Sunday, 31 March 2013

The Padded Room

There is a famous quote by Einstein... "There is nothing that is a more certain sign of insanity than to do the same thing over and over and expect the results to be different."

Many people are familiar with this quote - it has been around for a while and been paraphrased, reinterpreted, misinterpreted, and even popped in the middle of an Usher song. So why does it endure?

As a writer, who is trying to hone a particular set of skills on my path to publication, there was a penchant for me to live in my own head a little too long and to establish a routine or a style that may not be conducive to my goal of continual improvement and the eventual cracking of the 'professional writers code.' It dawned on me a little while ago that I needed to find a balance between staying true to my own voice - and changing things up in an effort to break from the above definition of insanity.

This has been quite liberating, and surprisingly so. Now, I write at all different times of the day (when I can), I attack brainstorming and the editing process is ever-changing ways, I listen to music while writing, go for a run before sitting down to write for the day, and generally find new ways to get under the skin of my protagonists in an effort to breathe life into proceedings. This may not sound like much, but to a fellow writer who may read this, shaking one's routine can be enough to send your axis spinning out of control.

But that's the entire point. If nothing changes, then nothing changes. What is there to lose about trying to mix things up and trying to shape the clay in a different way? I'd rather break free and play rather than rock back and forth in the padded room of my writer's mind.

Happy writing!

Wednesday, 13 March 2013

The Music on the Page

Original Motion Picture Soundtrack – One of my favourite phrases in my writer’s toolbox. When I see those words, I automatically equate it with emotive music that deftly portrays specific scenes – key emotional moments, up on the silver screen. Turn the volume down, or if it was possible, watch the same scene without the orchestral accompaniment and see what would happen…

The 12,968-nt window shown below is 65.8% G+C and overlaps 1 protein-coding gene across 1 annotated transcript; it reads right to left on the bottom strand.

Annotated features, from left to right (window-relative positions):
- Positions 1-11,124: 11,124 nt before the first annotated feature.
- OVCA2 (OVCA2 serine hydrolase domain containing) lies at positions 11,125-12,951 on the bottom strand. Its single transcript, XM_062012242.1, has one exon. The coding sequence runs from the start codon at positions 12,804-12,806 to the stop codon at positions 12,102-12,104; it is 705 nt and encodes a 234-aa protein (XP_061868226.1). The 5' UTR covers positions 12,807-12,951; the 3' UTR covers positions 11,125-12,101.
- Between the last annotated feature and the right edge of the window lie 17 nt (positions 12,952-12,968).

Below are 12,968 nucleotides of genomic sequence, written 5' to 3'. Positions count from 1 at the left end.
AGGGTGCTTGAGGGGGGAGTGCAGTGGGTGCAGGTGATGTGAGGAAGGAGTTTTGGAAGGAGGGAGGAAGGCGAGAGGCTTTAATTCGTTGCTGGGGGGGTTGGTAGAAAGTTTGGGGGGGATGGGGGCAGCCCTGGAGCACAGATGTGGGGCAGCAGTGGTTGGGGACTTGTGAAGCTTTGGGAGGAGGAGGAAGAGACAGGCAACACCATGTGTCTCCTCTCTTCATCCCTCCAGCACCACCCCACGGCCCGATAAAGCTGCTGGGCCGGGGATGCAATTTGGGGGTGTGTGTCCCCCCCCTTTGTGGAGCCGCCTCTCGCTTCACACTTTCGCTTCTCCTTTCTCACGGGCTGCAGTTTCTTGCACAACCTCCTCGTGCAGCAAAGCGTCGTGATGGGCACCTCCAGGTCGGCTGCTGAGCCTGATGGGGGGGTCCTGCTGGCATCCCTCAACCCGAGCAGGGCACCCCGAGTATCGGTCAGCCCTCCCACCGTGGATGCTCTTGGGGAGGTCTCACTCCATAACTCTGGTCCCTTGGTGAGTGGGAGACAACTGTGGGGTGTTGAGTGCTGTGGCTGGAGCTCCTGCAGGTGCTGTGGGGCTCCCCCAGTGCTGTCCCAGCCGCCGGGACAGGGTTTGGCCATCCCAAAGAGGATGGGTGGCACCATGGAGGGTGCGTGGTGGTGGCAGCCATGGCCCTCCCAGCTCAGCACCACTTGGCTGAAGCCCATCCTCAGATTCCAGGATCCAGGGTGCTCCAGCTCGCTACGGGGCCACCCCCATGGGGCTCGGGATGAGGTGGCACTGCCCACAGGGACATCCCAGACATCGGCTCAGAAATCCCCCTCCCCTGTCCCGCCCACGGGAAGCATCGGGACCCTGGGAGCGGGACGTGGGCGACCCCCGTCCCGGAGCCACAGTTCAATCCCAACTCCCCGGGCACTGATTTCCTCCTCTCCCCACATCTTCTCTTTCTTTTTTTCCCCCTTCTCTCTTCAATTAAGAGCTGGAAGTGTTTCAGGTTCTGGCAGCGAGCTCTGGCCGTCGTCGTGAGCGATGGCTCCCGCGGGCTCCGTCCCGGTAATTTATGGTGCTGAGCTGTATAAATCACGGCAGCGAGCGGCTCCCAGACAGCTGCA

I’ve done exactly that. If you’re anything like me you’ll find that the previously powerful (read: gut-wrenching; ominous; light-hearted; soul-crushing; action orientated…) moments in the film becomes rather less satisfying (and formulaic) than its former whole. Scenes that had you blubbering into your tissues, or howling with laughter, or even gripping your armrest in fear, all becomes an obvious exercise in storytelling that is blatantly evident to the viewer and thus removes them from the epicentre of the action. Once you are aware that you are watching a film - or reading a book, you are no longer emotionally invested in it, and with that, any chance of empathy or a raw emotional response is destroyed.

As a writer, I find it extremely beneficial to pop my headphones on and cue specific soundtracks in order to establish a mood. This tends to be during the rewrite where I am trying to inject realism into the world I’m creating – not when I’m doing a technical rewrite. Initially I was dubious about being distracted by the music, but once I’m in the throes of the scene, I find the orchestral rhythm very helpful in establishing a sense of place and tone that influences the words that come bubbling forth from my brain.

At those crucial points in the story, where you want to reach out and grab your reader to make them feel – and make the experience as real or as visceral as possible, such a tool is a welcome addition to the writer’s arsenal.